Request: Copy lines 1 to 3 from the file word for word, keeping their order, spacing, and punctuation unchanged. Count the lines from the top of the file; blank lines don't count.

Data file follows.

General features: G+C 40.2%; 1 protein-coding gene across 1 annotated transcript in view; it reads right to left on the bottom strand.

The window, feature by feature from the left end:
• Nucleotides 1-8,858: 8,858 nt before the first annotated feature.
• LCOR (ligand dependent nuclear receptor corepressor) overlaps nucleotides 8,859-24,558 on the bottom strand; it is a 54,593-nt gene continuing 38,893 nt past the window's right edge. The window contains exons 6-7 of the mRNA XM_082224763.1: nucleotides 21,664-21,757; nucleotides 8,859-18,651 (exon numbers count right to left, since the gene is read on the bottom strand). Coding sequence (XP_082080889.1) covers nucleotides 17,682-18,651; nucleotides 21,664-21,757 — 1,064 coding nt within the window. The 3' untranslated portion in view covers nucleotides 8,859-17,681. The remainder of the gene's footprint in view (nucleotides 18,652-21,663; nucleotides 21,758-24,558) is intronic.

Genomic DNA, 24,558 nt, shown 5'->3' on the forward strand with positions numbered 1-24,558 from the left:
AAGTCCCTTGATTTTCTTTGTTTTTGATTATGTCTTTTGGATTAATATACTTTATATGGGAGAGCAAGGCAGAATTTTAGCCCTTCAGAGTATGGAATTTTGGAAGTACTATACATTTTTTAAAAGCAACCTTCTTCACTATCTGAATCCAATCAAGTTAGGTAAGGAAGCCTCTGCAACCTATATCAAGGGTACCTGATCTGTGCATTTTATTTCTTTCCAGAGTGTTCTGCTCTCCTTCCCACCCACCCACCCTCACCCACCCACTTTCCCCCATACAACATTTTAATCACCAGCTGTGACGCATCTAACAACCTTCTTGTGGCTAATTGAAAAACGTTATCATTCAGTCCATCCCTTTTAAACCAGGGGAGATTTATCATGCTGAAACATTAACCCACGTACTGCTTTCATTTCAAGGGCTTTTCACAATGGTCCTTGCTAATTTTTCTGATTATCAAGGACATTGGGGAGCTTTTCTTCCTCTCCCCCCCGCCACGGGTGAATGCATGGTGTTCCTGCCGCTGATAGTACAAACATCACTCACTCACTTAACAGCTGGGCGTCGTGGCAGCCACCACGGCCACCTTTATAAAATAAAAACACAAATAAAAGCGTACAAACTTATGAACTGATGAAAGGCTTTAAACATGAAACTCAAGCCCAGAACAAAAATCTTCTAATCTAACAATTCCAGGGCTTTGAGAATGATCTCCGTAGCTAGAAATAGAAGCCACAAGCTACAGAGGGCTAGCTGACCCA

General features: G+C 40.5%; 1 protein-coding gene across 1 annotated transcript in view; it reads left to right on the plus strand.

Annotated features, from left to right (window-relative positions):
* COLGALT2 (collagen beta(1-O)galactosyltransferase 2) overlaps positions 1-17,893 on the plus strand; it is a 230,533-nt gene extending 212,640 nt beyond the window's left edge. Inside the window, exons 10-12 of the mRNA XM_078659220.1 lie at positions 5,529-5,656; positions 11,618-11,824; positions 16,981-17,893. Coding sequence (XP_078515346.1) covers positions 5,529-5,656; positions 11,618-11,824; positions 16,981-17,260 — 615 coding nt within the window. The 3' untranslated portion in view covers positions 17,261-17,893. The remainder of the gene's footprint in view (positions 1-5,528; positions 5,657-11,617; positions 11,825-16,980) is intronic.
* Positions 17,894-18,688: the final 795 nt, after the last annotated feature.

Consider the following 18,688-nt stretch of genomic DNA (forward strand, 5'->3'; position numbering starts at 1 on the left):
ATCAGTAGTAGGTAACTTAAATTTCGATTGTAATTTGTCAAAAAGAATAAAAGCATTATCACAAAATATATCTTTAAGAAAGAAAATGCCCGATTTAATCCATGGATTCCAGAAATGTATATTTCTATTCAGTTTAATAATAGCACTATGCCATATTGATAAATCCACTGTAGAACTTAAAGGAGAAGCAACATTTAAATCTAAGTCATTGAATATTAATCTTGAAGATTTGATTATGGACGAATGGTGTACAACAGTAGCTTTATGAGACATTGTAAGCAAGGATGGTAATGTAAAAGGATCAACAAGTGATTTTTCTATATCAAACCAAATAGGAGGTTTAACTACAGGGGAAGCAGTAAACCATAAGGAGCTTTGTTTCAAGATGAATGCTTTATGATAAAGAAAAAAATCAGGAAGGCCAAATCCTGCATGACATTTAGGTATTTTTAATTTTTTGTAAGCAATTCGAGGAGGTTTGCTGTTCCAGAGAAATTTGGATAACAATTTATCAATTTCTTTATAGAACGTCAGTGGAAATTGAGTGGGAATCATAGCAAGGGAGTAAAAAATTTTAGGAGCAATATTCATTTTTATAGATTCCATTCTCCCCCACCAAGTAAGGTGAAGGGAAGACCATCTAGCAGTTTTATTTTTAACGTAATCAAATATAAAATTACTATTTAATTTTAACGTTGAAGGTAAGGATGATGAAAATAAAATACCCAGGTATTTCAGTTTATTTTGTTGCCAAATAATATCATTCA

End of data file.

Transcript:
General features: G+C 40.2%; 1 protein-coding gene across 1 annotated transcript in view; it reads right to left on the bottom strand.

The window, feature by feature from the left end:
• Nucleotides 1-8,858: 8,858 nt before the first annotated feature.